In this reaction α -particle 42He is used as a projectile and a neutron (10n) is emitted. So, the reaction is (α, p) reaction. Similarly, if the n and γ were emitted then it is called (α, n) and (α, γ) reactions.
126C + 42He → 158O + 10n (α, n reaction)
73Li + 42He → 115B + γ (α, γ reaction)
II. Nuclear reactions induced by protons
Different types of nuclear reactions occur when protons act as projectiles.
2311Na + 11H → 2312Mg + 10n (p, n reaction)
2713Al + 11H → 2814Si + γ (p, γ reaction)
III. Nuclear reactions induced by neutrons
In these reactions, the neutrons are captured by target nuclei resulting in the emission of the particles like γ – rays, neutrons, protons, and α particles.
2713Al + 10n → 2813Al + γ (n, γ reaction)
63Li + 10n → 31H + 42He (n, α reaction)
IV. Nuclear reactions induced by photons or γ – rays
21H + 00γ → 11H + 10n (γ, n reaction)
94Be + 00γ → 84Be + 10n (γ, n reaction)
V. Nuclear reactions induced by deuterons
It is a more effective projectile than either 11H or 42He.
73Li + 21D → 83Li + 11H (d, p reaction)
94Be + 21D → 84Be + 31T (d, T reaction)
Group displacement law
Nuclear reactions are associated with certain kinds of emissions. Each nuclear disintegration is characterized by the nature of the emission given out in that step. The emission of α and β particles are common in nuclear reactions. The element emitting the α or β – particle is known as the parent element, and the new element formed is known as the daughter element.
In 1913, Fajan, Russel, and Soddy stated the effect of an α- and β- particles on the nature of the daughter element in the form of a law which is known as the group displacement law. This law state as follows:
I. In the radioactive transformation, only one α- and β- particle will be emitted at a time.
II. When α- particle is emitted by a radioactive element, the new element formed has a mass number less by 4 units and an atomic number less by 2 units. So, the daughter element formed gets shifted two columns to the left in the periodic table.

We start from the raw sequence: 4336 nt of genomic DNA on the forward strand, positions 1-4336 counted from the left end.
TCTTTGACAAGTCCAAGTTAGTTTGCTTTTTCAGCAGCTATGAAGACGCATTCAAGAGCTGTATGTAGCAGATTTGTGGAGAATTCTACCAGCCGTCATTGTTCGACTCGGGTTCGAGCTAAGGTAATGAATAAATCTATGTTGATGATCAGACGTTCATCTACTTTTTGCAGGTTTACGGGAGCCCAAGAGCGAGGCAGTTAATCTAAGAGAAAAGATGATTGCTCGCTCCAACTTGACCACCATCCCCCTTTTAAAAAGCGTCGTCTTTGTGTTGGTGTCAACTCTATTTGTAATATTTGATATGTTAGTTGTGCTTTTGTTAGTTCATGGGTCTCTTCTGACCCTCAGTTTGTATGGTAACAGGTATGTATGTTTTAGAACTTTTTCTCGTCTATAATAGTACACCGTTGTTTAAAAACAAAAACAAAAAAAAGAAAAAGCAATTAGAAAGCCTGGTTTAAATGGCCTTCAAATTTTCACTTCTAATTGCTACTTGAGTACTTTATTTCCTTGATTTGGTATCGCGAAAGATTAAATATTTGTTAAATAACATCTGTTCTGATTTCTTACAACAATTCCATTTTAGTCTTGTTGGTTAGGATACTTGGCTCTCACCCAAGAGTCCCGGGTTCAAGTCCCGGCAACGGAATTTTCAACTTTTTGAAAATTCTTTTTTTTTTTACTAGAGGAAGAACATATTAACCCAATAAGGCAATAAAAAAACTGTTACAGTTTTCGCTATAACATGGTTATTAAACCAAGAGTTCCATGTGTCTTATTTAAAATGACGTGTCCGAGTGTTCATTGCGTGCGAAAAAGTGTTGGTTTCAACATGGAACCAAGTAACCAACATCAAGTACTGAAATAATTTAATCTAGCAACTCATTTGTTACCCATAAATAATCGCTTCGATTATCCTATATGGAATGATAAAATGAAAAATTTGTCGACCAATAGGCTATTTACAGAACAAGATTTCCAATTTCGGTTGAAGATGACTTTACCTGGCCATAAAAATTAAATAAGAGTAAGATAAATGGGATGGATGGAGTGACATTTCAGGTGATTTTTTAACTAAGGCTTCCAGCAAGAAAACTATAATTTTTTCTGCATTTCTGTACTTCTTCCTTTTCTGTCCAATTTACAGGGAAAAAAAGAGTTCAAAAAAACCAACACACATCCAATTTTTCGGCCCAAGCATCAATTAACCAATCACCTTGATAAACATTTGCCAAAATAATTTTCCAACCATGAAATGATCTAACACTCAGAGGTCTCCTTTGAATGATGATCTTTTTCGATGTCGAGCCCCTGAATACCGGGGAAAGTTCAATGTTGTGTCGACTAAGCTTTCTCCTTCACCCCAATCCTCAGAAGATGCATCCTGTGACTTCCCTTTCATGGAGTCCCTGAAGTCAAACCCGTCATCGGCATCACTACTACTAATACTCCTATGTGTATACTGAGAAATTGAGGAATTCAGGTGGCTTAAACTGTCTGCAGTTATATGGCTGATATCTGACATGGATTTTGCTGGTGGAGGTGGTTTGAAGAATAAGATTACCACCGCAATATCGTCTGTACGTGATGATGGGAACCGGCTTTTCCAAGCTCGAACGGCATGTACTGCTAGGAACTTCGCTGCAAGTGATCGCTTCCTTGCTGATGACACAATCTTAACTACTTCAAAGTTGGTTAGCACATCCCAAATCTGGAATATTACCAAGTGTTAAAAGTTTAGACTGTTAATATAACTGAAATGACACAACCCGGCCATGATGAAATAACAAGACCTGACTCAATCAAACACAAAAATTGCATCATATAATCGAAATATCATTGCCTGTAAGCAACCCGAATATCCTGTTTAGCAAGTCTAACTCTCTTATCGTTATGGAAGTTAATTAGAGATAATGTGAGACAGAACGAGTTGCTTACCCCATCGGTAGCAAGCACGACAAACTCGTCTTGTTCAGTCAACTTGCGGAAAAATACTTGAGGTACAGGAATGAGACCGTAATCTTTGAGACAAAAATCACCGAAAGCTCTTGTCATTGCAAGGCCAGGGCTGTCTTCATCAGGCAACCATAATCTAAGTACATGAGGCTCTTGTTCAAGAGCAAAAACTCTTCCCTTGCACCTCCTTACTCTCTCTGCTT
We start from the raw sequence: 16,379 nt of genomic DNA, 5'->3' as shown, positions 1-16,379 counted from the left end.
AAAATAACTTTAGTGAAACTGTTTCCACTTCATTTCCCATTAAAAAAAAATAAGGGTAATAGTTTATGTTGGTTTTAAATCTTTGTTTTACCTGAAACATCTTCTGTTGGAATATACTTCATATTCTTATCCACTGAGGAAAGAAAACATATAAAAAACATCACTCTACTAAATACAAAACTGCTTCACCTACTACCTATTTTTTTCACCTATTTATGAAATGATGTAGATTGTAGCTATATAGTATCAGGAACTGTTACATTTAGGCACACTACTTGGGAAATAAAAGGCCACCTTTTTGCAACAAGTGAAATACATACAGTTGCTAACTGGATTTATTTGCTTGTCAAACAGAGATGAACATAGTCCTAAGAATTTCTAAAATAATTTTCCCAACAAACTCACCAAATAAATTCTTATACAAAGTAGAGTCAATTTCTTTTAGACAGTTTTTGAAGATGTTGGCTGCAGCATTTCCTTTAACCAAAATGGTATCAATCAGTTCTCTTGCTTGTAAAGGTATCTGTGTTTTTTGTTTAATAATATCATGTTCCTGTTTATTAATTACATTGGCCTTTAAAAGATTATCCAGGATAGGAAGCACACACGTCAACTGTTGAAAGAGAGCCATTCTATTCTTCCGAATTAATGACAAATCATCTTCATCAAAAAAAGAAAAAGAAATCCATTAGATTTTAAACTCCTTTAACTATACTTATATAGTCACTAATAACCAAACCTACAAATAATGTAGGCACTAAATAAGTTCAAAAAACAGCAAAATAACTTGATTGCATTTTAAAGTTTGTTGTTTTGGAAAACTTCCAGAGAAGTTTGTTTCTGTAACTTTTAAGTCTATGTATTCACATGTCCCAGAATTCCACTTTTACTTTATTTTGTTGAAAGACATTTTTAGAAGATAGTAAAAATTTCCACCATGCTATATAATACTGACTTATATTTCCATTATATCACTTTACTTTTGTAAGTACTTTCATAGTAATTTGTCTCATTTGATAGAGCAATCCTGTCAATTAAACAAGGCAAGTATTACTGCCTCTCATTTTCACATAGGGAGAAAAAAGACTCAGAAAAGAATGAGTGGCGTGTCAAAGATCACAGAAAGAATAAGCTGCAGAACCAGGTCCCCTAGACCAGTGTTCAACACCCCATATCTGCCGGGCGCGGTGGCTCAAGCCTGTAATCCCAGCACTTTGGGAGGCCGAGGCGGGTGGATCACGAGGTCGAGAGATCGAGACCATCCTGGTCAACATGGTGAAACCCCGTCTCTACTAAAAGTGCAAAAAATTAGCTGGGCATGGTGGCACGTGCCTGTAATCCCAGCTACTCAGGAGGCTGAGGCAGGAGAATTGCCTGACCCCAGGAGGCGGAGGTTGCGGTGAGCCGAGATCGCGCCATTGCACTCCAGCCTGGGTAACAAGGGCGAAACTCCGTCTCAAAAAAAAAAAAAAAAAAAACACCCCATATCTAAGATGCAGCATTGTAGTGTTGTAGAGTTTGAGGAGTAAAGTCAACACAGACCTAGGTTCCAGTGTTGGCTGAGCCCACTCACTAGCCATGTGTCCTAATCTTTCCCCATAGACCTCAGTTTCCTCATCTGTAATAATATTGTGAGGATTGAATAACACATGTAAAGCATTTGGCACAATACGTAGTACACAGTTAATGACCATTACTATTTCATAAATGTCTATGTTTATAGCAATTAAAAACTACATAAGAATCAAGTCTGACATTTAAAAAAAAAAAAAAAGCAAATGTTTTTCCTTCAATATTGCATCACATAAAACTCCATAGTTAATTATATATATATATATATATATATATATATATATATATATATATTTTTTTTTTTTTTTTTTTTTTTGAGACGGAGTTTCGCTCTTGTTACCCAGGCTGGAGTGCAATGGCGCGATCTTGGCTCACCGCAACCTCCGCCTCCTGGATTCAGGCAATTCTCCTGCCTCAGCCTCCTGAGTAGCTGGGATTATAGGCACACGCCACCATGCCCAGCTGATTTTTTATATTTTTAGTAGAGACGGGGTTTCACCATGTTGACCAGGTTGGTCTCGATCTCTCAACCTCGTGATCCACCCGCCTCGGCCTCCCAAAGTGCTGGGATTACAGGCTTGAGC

21584Po (Group no.16 ) → 21182Pb (Group no.14) + α
III. When β -particle is emitted by a radioactive element, the new element formed has the same mass number as the parent element, but its atomic number increases by one unit. As a result, the daughter elements are shifted one column up to the periodic table. So this law helps to fic the position of radioactive elements in the periodic table.
Some important points
1. α – Decay results in the formation of an isobaric element i.e., parent and daughter nuclides have different atomic numbers but the same mass number.
4019K → 4020Ca + 0-1e
2. Although the – electron is not present in the nucleus, it is emitted from the nucleus because a neutron first breaks down into a proton and an electron.
10n → 11P + 0-1e
Applications of nuclear reactions
- Nuclear energy is an excellent source of process heat for a variety of industrial applications such as synthetic oil production and oil refining.
- Radioisotope power sources have been an important source of energy in space.
- Nuclear energy is extremely beneficial; for nuclear-powered ships.
- Industrial radiography and mineral analysis using sealed radioactive sources.
- Radioactive tracing employs short-lived radioactive materials.
- Radiotherapy can be used to treat medical conditions such as cancer.
- https://byjus.com/chemistry/nuclear reaction/#:~:text=Nuclear%20reactions%20are%20processes%20in,to%20as%20the%20parent%20nuclei).
- ht tp://websites.umich.edu/~ners311/CourseLibrary/bookchapter17.pdf